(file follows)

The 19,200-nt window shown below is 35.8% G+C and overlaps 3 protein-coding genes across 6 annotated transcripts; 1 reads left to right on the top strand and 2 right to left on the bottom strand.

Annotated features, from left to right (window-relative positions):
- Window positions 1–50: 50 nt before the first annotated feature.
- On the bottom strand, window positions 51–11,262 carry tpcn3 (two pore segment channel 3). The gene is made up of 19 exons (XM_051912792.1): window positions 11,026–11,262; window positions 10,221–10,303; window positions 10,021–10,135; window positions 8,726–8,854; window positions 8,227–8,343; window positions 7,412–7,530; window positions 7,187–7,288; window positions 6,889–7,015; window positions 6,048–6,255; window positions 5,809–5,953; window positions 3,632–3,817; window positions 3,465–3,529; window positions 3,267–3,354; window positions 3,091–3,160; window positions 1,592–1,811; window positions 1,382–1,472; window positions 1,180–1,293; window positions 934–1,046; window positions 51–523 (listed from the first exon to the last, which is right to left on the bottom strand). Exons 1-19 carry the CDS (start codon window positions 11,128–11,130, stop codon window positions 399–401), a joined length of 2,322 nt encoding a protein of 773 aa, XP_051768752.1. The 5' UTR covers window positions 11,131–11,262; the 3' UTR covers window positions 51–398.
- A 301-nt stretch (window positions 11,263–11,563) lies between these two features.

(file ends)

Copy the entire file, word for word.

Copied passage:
The 19,200-nt window shown below is 35.8% G+C and overlaps 3 protein-coding genes across 6 annotated transcripts; 1 reads left to right on the top strand and 2 right to left on the bottom strand.

Annotated features, from left to right (window-relative positions):
- Window positions 1–50: 50 nt before the first annotated feature.
- On the bottom strand, window positions 51–11,262 carry tpcn3 (two pore segment channel 3). The gene is made up of 19 exons (XM_051912792.1): window positions 11,026–11,262; window positions 10,221–10,303; window positions 10,021–10,135; window positions 8,726–8,854; window positions 8,227–8,343; window positions 7,412–7,530; window positions 7,187–7,288; window positions 6,889–7,015; window positions 6,048–6,255; window positions 5,809–5,953; window positions 3,632–3,817; window positions 3,465–3,529; window positions 3,267–3,354; window positions 3,091–3,160; window positions 1,592–1,811; window positions 1,382–1,472; window positions 1,180–1,293; window positions 934–1,046; window positions 51–523 (listed from the first exon to the last, which is right to left on the bottom strand). Exons 1-19 carry the CDS (start codon window positions 11,128–11,130, stop codon window positions 399–401), a joined length of 2,322 nt encoding a protein of 773 aa, XP_051768752.1. The 5' UTR covers window positions 11,131–11,262; the 3' UTR covers window positions 51–398.
- A 301-nt stretch (window positions 11,263–11,563) lies between these two features.